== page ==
Southern Berry Varieties - Berries To Grow In The South

Blueberry Bush
(Image credit: liveslow)

When you say Southern berries, it suggests a plethora of fruits. Berries can run the gamut from blueberries to blackberries, from raspberries to elderberries, from huckleberries to mulberries and everything in between. But what are some berries for the South that will do well in heat and humidity?

Here are some juicy berries to grow in the South. 

Berries for the South: The Best Southeast Berries

While opinions vary on the best berries to grow in the South, here are some indisputable favorites:

  • Blackberry – There are thorny and thornless varieties of blackberries that do well in Southern landscapes. Cultivars will produce high quality fruit and fewer pests than wild plants. Choose an area with well-draining soil in full sun; blackberries do not tolerate wet feet. Sandy loam soils with a pH of 6.0 to 6.5 are best. Plant blackberry plants or root cuttings in late February or early March. Blackberry canes are biennial; they fruit in the second year and die out. New canes will emerge to start the cycle again.
  • Blueberry – In the South, choose the native rabbiteye or cultivated Southern highbush varieties of blueberry. They both need acidic soil in the range of 4.5 to 5.5 in full to part sun. Soil should be moist and well drained. Plant two or more varieties for cross pollination and fruit set. Rabbiteye ripens in June and July. Southern highbush fruits in May.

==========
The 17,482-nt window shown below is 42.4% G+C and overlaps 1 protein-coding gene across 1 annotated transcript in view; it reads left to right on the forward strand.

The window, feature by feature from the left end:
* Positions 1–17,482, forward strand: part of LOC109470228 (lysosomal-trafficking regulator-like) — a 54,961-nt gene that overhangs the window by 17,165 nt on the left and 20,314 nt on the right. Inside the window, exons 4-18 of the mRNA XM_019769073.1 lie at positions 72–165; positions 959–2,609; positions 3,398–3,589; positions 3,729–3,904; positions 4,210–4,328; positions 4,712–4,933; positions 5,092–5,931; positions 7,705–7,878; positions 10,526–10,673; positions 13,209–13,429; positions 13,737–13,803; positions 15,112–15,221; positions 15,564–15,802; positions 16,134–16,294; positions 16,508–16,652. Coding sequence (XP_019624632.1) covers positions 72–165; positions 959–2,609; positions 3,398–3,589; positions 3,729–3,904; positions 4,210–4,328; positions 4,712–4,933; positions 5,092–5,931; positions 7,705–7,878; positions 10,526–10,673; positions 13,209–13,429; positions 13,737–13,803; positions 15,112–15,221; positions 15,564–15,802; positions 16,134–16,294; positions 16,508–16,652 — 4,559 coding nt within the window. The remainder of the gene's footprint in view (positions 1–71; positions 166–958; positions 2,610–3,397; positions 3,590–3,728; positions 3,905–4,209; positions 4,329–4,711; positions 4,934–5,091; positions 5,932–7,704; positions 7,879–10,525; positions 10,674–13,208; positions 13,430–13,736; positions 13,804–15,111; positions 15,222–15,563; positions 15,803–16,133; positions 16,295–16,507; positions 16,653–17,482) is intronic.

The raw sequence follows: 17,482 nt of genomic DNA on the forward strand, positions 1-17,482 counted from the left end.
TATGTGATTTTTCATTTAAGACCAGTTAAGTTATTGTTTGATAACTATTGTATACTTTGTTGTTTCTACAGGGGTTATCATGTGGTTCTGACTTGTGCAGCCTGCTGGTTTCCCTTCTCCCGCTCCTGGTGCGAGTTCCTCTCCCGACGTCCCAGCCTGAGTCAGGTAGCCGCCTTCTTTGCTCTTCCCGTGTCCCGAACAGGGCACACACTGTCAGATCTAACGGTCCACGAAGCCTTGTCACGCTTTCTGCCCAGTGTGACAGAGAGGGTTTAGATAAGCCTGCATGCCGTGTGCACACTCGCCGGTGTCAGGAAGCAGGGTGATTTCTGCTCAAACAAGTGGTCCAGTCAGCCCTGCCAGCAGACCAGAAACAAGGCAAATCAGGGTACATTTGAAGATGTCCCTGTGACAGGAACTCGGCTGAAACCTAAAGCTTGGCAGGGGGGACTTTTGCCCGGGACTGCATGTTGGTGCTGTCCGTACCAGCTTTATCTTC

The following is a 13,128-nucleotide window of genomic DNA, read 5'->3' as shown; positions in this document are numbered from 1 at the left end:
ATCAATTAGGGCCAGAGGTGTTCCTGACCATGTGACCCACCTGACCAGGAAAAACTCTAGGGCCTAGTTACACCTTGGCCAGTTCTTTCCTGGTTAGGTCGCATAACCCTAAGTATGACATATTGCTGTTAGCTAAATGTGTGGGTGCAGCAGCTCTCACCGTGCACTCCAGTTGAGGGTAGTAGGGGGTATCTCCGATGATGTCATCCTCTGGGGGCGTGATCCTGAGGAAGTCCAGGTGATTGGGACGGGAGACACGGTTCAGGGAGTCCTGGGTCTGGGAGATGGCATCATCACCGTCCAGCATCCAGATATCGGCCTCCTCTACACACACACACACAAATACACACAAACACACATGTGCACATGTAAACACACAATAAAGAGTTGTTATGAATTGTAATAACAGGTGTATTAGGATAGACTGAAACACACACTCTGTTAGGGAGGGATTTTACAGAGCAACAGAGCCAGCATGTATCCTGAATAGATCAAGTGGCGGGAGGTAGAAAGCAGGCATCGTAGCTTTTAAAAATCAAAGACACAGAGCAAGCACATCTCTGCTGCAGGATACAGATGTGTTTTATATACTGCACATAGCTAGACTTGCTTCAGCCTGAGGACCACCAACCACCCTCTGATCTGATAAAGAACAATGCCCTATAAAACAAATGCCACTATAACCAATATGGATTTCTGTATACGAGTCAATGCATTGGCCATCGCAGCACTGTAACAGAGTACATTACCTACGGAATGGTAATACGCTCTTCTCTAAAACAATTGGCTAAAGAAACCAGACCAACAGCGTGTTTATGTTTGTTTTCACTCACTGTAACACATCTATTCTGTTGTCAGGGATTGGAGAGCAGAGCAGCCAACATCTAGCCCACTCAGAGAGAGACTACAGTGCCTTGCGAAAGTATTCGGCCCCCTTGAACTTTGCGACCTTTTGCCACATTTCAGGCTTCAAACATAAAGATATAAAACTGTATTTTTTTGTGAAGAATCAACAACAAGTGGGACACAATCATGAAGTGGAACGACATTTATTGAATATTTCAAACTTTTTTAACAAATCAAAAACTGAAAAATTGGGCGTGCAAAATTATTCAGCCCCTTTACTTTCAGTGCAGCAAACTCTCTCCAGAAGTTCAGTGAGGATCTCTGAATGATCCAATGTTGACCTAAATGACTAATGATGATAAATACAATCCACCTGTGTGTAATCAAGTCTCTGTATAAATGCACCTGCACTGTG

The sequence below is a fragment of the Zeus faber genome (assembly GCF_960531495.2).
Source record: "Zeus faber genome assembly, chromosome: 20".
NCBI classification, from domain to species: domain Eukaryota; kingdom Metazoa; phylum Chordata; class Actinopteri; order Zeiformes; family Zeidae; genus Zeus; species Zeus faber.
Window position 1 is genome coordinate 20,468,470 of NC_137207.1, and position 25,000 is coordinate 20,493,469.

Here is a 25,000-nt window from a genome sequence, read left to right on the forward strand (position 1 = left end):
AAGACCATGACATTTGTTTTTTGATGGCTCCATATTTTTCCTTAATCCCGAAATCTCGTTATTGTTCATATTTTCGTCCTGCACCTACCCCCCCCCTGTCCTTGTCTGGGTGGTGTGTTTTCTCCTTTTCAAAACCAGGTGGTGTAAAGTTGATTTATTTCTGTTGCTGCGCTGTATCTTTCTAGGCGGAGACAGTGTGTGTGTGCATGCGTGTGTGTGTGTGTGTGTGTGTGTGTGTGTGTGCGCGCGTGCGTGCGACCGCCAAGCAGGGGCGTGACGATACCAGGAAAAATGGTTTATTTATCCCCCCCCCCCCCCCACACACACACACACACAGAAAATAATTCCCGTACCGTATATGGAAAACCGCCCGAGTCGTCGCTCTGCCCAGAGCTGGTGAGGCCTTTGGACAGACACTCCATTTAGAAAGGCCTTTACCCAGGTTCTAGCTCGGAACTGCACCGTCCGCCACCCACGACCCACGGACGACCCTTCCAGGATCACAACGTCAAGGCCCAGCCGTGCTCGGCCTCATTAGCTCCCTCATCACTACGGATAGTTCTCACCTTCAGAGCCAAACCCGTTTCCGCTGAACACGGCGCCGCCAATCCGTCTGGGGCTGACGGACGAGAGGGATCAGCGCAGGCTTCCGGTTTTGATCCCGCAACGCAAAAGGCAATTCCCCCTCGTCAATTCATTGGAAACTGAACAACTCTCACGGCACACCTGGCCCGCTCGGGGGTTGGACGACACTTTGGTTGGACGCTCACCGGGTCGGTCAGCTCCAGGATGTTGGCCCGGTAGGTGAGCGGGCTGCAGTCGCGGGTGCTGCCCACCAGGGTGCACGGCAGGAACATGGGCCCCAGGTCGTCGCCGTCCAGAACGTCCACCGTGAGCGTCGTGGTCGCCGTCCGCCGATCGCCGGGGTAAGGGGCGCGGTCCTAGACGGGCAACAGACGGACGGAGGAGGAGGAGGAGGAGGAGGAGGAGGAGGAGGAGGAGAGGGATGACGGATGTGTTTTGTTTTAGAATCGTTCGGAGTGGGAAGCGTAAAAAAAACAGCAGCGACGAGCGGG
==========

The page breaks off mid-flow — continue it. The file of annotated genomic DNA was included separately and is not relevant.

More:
• Elderberry – Elderberry grows into an attractive shrub with white flowers in spring and black clusters of berries in late summer. Plant in well-draining soil with a pH of 6.0 to 6.5. Ripe elderberries are good fresh or made into jelly, pie, or wine. Avoid unripe, green berries which are toxic. 
  • Huckleberry –These Southern berries are related to blueberries but they contain larger seeds. They grow in moist, acidic soil, with a pH from 4.3 to 5.2. Pruning is only needed to remove dead or diseased stems. Taste is sweet after cooking. Huckleberry is better in jellies and drinks than eaten raw. 
  • Mulberry – White, red, and black mulberries can be grown wild or cultivated. Buy a grafted mulberry to get fruit in a year. They can be pruned as a shrub or allowed to grow into a medium sized tree. Once established, they require little irrigation or fertilization. Lots of sweet fruit is produced. 
  • Raspberry – Varieties include thornless as well as trailing and erect varieties. Raspberry plants will not tolerate clay soils. Amend the soil to a sandy loam consistency with a pH of 6.0 to 6.5. Choose a sunny site close to its water source. Primocane varieties produce fruit on the first-year canes. In the winter, the canes can be cut to the ground. 

Check with your local cooperative extension service for the best Southern berry varieties in your area.

Susan Albert

After graduating from Oklahoma State University with a degree in English, Susan pursued a career in communications. In addition, she wrote garden articles for magazines and authored a newspaper gardening column for many years. She contributed South-Central regional gardening columns for four years to While living in Oklahoma, she served as a master gardener for 17 years.